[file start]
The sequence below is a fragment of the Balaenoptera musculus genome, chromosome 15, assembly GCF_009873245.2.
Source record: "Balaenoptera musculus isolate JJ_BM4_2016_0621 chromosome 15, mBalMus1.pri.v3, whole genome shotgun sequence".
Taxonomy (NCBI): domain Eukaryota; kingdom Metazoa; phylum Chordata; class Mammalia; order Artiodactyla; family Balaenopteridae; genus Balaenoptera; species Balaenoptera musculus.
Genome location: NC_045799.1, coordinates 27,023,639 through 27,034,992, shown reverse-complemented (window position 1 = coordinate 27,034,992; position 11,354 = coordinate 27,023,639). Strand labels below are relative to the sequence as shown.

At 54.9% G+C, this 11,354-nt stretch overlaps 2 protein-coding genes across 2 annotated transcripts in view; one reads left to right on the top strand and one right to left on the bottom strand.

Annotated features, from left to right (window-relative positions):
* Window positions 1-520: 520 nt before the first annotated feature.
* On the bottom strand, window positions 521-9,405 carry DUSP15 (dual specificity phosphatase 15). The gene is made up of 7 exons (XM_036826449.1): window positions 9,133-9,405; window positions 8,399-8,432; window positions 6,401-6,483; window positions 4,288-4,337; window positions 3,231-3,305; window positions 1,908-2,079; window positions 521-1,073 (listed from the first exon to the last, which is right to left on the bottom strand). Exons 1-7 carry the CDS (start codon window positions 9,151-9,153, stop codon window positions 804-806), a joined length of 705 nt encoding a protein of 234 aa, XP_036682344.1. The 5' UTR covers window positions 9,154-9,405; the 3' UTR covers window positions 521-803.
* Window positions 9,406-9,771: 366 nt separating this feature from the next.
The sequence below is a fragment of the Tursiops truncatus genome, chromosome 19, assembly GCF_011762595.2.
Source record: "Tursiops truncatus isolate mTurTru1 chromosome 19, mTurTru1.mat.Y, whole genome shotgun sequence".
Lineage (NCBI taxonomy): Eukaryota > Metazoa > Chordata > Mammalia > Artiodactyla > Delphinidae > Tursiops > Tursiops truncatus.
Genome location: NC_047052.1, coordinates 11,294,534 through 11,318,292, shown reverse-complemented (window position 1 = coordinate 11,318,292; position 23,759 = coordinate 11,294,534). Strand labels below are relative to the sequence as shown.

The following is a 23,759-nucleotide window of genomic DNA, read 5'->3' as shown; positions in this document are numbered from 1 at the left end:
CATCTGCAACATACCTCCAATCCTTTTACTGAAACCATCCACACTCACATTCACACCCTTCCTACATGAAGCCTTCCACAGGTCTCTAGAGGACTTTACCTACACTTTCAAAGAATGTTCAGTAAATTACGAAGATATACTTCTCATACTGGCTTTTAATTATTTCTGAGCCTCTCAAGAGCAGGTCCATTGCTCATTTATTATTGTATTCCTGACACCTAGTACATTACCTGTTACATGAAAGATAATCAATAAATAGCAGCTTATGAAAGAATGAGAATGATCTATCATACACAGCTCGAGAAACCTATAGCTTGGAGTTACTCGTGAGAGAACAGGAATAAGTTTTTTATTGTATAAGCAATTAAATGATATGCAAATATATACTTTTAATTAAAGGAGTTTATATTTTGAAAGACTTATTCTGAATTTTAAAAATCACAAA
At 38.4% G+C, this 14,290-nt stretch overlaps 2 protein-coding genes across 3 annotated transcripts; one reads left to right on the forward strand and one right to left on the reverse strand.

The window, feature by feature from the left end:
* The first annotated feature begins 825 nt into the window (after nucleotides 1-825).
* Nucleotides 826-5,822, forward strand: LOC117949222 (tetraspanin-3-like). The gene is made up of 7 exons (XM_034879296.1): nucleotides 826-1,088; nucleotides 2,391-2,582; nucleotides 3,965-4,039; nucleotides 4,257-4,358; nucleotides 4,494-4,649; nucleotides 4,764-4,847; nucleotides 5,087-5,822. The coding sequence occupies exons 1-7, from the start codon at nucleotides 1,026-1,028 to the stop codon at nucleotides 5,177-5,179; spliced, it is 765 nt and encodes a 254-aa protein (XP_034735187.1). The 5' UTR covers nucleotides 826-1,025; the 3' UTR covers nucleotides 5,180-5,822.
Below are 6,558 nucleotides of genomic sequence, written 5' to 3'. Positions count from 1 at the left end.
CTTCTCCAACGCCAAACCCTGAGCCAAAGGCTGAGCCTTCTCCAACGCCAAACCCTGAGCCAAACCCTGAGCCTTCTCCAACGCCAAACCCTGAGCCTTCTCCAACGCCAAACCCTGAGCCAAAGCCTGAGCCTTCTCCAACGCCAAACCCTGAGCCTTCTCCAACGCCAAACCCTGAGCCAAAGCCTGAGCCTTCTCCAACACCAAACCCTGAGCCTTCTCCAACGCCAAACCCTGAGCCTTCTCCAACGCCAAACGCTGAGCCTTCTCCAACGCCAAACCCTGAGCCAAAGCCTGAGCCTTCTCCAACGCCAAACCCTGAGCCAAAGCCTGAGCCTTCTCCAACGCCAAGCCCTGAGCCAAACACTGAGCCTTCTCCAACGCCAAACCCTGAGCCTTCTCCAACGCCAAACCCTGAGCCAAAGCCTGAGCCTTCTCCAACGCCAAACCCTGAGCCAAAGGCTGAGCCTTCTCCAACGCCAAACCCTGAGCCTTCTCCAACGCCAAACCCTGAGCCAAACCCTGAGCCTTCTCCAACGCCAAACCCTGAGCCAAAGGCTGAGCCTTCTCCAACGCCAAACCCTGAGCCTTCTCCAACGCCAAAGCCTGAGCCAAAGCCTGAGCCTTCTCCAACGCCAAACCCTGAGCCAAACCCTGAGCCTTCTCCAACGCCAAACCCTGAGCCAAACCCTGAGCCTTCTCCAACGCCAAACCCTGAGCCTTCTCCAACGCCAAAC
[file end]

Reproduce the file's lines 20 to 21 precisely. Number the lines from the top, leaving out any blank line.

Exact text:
Below are 6,558 nucleotides of genomic sequence, written 5' to 3'. Positions count from 1 at the left end.
CTTCTCCAACGCCAAACCCTGAGCCAAAGGCTGAGCCTTCTCCAACGCCAAACCCTGAGCCAAACCCTGAGCCTTCTCCAACGCCAAACCCTGAGCCTTCTCCAACGCCAAACCCTGAGCCAAAGCCTGAGCCTTCTCCAACGCCAAACCCTGAGCCTTCTCCAACGCCAAACCCTGAGCCAAAGCCTGAGCCTTCTCCAACACCAAACCCTGAGCCTTCTCCAACGCCAAACCCTGAGCCTTCTCCAACGCCAAACGCTGAGCCTTCTCCAACGCCAAACCCTGAGCCAAAGCCTGAGCCTTCTCCAACGCCAAACCCTGAGCCAAAGCCTGAGCCTTCTCCAACGCCAAGCCCTGAGCCAAACACTGAGCCTTCTCCAACGCCAAACCCTGAGCCTTCTCCAACGCCAAACCCTGAGCCAAAGCCTGAGCCTTCTCCAACGCCAAACCCTGAGCCAAAGGCTGAGCCTTCTCCAACGCCAAACCCTGAGCCTTCTCCAACGCCAAACCCTGAGCCAAACCCTGAGCCTTCTCCAACGCCAAACCCTGAGCCAAAGGCTGAGCCTTCTCCAACGCCAAACCCTGAGCCTTCTCCAACGCCAAAGCCTGAGCCAAAGCCTGAGCCTTCTCCAACGCCAAACCCTGAGCCAAACCCTGAGCCTTCTCCAACGCCAAACCCTGAGCCAAACCCTGAGCCTTCTCCAACGCCAAACCCTGAGCCTTCTCCAACGCCAAAC